The home secretary Suella Braverman is determined to fulfil Rishi Sunak’s 2022 pledge to ‘Stop the Boats’ bringing migrants (including asylum-seekers) here from France. But despite their so-called ‘deterrents’, like deploying ex-military sites and barges as accommodation, the boats continue to arrive.
What have ministers got against the European Convention on Human Rights (EHCR)?
Ministers believe that flying migrants to Rwanda for ‘processing’ would be a strong deterrent. They could make claims for asylum in Rwanda, not the UK. If unsuccessful, Rwanda could attempt to deport them to their country of origin. However, in 2022, the European Court of Human Rights intervened at the last moment to prohibit the first Rwanda flight. A judge ruled that those sent from Rwanda to their home state may face torture, so none have yet been sent there.
Braverman, frustrated at the intervention, has suggested the UK withdraw from the Convention, and some senior Tories want this in their election manifesto. If it is, and Conservatives win the election, it could be interpreted as approval to exit the Convention, joining Russia and Belarus as the only European states outside it.
What is the ECHR?
It was drafted after World War Two by the 12 member states of the Council of Europe, including the UK. Lead lawyers drafting it were British, with Winston Churchill a key protagonist. It protects people from human rights abuses, aiming to prevent atrocities like the Holocaust recurring. The European Court of Human Rights enforces the European Convention.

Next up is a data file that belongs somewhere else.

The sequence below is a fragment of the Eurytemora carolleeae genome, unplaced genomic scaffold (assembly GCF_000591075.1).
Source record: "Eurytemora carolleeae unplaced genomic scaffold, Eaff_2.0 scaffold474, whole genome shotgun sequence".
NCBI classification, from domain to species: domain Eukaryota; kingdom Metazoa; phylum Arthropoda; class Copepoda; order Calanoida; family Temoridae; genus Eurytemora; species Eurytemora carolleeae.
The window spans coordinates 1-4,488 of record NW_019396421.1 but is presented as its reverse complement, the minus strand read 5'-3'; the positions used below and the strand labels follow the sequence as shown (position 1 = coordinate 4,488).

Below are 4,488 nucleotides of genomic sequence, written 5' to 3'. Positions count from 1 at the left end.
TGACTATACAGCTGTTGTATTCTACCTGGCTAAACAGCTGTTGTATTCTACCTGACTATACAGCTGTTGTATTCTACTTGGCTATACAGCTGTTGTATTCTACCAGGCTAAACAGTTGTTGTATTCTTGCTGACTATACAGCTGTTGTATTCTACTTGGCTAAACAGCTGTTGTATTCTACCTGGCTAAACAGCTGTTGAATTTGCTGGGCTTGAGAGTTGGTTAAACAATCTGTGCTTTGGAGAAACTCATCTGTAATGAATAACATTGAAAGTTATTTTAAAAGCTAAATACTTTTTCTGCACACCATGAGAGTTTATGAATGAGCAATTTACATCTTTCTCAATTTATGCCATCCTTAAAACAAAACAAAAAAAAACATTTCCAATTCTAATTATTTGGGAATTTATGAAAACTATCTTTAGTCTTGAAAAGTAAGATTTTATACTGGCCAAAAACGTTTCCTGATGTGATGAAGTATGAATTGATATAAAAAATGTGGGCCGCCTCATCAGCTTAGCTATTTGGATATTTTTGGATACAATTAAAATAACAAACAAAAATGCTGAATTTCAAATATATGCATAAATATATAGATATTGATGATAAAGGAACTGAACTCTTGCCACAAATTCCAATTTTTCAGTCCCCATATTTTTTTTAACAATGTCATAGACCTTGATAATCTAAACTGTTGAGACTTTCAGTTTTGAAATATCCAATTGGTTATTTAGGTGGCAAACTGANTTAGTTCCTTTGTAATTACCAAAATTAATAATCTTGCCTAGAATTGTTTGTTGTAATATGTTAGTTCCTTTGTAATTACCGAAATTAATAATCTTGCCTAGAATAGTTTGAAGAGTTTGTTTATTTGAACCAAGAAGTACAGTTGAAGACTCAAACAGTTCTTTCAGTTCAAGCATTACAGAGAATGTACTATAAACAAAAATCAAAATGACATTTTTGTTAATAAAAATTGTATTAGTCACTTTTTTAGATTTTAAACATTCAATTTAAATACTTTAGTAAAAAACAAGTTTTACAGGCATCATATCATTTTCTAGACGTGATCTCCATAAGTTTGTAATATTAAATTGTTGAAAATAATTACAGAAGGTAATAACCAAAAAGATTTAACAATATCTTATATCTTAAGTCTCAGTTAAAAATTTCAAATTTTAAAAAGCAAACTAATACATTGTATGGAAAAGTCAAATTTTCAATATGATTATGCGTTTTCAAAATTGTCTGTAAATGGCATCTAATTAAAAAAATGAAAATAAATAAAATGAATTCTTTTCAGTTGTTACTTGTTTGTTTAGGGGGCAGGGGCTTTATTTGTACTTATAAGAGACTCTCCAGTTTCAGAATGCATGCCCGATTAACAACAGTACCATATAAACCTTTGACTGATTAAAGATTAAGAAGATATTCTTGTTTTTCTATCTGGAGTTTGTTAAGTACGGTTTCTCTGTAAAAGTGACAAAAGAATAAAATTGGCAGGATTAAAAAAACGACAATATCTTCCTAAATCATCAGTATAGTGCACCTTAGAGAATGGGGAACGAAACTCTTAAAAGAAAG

The Council is unconnected to the European Union, and now has 46 members.
The Convention’s first 14 articles are:
- 1 ‐ Obligation to respect human rights
- 2 ‐ Right to life
- 3 ‐ Prohibition of torture
- 4 ‐ Prohibition of slavery and forced labour
- 5 ‐ Right to liberty and security
- 6 ‐ Right to a fair trial
- 7 ‐ No punishment without law
- 8 ‐ Respect for private and family life
- 9 ‐ Freedom of thought, conscience and religion
- 10 ‐ Freedom of expression
- 11 ‐ Freedom of assembly and association
- 12 ‐ Right to marry and have a family
- 13 ‐ Right to an effective remedy
- 14 ‐ Prohibition of discrimination
It protects the rights of 700 million citizens in member states. By joining the Council of Europe, countries agree to comply with Court judgments.
Cases brought by UK nationals have led to law changes. One judgment led to the decriminalisation of homosexuality in Northern Ireland. Others include exempting domestic violence victims from ‘bedroom tax’, and stopping teachers hitting children.
A sledgehammer to crack a nut?
Leaving the ECHR has far-reaching consequences. It would breach the Good Friday Agreement and endanger the peace settlement in Northern Ireland.
Withdrawing, ostensibly to allow government to send migrants to Rwanda, would also have the draconian effect of threatening everyone’s rights. The European Court is the last resort for citizens to hold a state to account if their rights are infringed. It’s especially crucial for the UK as one of the few states without a codified constitution, alongside for example, Israel and Saudi Arabia.
Seven years ago, Leave campaigners convinced enough voters that controlling people coming from the EU to live here was a valid reason to vote to leave the bloc. Subsequently, British people also lost their rights and freedoms to live and work in the EU.
Leaving the ECHR might give the government more freedom to think up schemes to deter migrants, including asylum seekers, but would also drastically curtail the human rights of its own citizens.
The optics are not good
Experts believe it would be ‘counterproductive for the UK’s global leadership’. Additionally, the European Union requires members to commit to ‘protect everybody, including immigrants and refugees, against violations of fundamental rights and freedoms as embodied in… the ECHR’. Quitting the Convention could be a huge stumbling block should the UK seek to join the EU in the future.